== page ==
5.4 RDF Schema Alternatives

RDF isn't the only specification related to describing schemas. XML documents (and their SGML predecessors) have long been validated through the use of Document Type Declarations (DTDs), described in the first release of the XML specification and still in heavy use. DTDs generally define how elements relate to one another within a schema; for example, they allow applications to check whether a specific element is required or one or more elements can be contained within another.

While useful for validating how elements within a schema relate to one another, DTDs have long had their critics. First of all, DTDs are based on a syntax totally unrelated to XML. This forces a person to become familiar with not one but two syntaxes in order to create a valid as well as well-formed XML document. The following DTD fragment defines an Items element, its child item, and the contents of item:

<!ELEMENT Items (item*)>
<!ELEMENT item (productName, quantity, USPrice, comment?, shipDate?)>
<!ATTLIST item 
<!ELEMENT productName (#PCDATA)>
<!ELEMENT quantity (#PCDATA)>
<!ELEMENT comment (#PCDATA)>
<!ELEMENT shipDate (#PCDATA)>

As you can see, the DTD syntax is fairly intuitive; however, syntactic elegance or not, DTDs do not provide the same type of functionality as the RDF specification. XML DTDs define how elements within a vocabulary relate to one another, not how they relate to the world at large, and the description of their contents is pretty vague. #PCDATA and its attribute cousin, CDATA, just mean "text." RDF provides a means of recording data within a global context, not just how elements in one specific vocabulary relate to one another.

Another mechanism to record schemas is defined by the W3C XML Schema 1.0 Specification. This specification is more closely related to the functionality used to define a relational table or to describe an object in object-oriented development. Schemas are used to define elements in relation to one another, as with the DTD syntax; it goes beyond DTDs, though, by providing a means of recording data types about the elements and attributes?a functionality long needed with XML vocabularies, as shown in the following fragment based on the specification:

<xsd:element name="Items">
 <xsd:complexType name="Items">
   <xsd:element name="item" minOccurs="0" maxOccurs="unbounded">
      <xsd:element name="productName" type="xsd:string"/>
      <xsd:element name="quantity">
        <xsd:restriction base="xsd:positiveInteger">
         <xsd:maxExclusive value="100"/>
      <xsd:element name="USPrice"  type="xsd:decimal"/>
      <xsd:element ref="comment"   minOccurs="0"/>
      <xsd:element name="shipDate" type="xsd:date" minOccurs="0"/>
     <xsd:attribute name="partNum" type="SKU" use="required"/>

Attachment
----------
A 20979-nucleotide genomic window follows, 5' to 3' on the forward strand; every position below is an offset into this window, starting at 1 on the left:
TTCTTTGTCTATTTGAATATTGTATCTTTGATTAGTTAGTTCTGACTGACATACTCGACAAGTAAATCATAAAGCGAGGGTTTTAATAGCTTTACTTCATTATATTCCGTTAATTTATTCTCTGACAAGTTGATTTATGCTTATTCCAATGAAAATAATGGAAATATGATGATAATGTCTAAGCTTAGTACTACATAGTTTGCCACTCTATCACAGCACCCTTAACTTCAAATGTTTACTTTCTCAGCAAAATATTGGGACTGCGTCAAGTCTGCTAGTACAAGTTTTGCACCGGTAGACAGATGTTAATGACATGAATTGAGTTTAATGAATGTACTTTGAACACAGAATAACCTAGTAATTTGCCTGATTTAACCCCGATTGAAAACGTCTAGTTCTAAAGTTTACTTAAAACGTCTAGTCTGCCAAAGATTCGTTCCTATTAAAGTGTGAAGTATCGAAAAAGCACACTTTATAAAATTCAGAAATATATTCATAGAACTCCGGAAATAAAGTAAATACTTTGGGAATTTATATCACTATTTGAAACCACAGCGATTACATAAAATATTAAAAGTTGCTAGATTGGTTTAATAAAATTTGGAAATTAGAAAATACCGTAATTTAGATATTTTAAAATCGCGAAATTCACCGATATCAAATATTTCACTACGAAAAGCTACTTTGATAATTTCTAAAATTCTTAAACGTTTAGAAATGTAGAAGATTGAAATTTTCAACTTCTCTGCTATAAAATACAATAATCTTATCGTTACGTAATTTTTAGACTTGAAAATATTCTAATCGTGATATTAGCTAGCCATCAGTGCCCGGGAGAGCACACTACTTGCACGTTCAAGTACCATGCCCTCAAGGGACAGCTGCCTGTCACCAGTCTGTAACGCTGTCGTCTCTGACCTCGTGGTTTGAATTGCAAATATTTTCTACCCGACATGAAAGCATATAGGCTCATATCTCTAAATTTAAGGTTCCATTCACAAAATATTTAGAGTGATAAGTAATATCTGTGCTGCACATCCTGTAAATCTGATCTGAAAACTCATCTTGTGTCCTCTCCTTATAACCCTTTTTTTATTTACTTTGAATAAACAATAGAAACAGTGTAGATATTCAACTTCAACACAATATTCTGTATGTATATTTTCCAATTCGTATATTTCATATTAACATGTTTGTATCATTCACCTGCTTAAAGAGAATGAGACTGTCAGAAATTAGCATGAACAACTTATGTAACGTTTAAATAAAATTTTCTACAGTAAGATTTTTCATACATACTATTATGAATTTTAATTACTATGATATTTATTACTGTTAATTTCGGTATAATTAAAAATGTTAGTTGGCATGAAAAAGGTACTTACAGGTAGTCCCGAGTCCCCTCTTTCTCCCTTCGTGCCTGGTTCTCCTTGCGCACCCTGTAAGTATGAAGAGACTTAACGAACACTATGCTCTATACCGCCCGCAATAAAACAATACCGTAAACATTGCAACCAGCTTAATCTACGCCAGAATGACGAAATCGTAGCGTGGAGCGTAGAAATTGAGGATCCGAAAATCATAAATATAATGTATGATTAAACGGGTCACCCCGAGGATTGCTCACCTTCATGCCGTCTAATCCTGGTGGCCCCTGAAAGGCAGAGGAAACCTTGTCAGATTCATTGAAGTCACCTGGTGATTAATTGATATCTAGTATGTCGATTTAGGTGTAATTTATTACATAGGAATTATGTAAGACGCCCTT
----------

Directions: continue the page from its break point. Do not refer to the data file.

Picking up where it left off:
As you can see, W3C XML Schema is an effective specification for defining XML elements, their relationships, and much more information about associated data types than DTDs provide.

A third approach, RELAX NG Compact Syntax, offers a combination of DTD readability and W3C XML Schema data typing, though it also has a mathematical foundation that in some ways has more in common with RDF than with DTDs or W3C XML Schema. The same example in RELAX NG Compact Syntax looks like:

Items = element Items { item* }
item =
  element item {
    att.partNum, productName, quantity, USPrice, comment?, shipDate?
att.partNum = attribute partNum { text }
productName = element productName { text }
quantity = element quantity { xsd:positiveInteger {maxExclusive="100"}}
USPrice = element USPrice { xsd:decimal }
comment = element comment { text }
shipDate = element shipDate { xsd:date }

start = Items

All of these schema approaches facilitate automated processing of XML. Still, the various XML Schema tools can't replace the functionality provided by the RDF specification. To overgeneralize, XML tools are concerned with describing markup representations and their contents, while RDF tools are concerned with describing models. You can get a model from a representation or vice versa, but the two approaches focus on different things.

The RDF specification defines information about data within a particular context. It provides a means of recording information at a metadata level that can be used regardless of the domain. RDF's relationship with XML is that XML is used to serialize an RDF model; RDF is totally unconcerned whether XML is valid (that is, conforming to a DTD, RELAX NG description, or W3C XML Schema) as long as the XML used to serialize an RDF model is well formed. In addition, concepts such as data types and complex and simple element structures?focal points within the W3C XML Schema?again focus on XML as used to define data, primarily for data interchange; they have nothing to do with recording data about data in order to facilitate intelligent web functionality.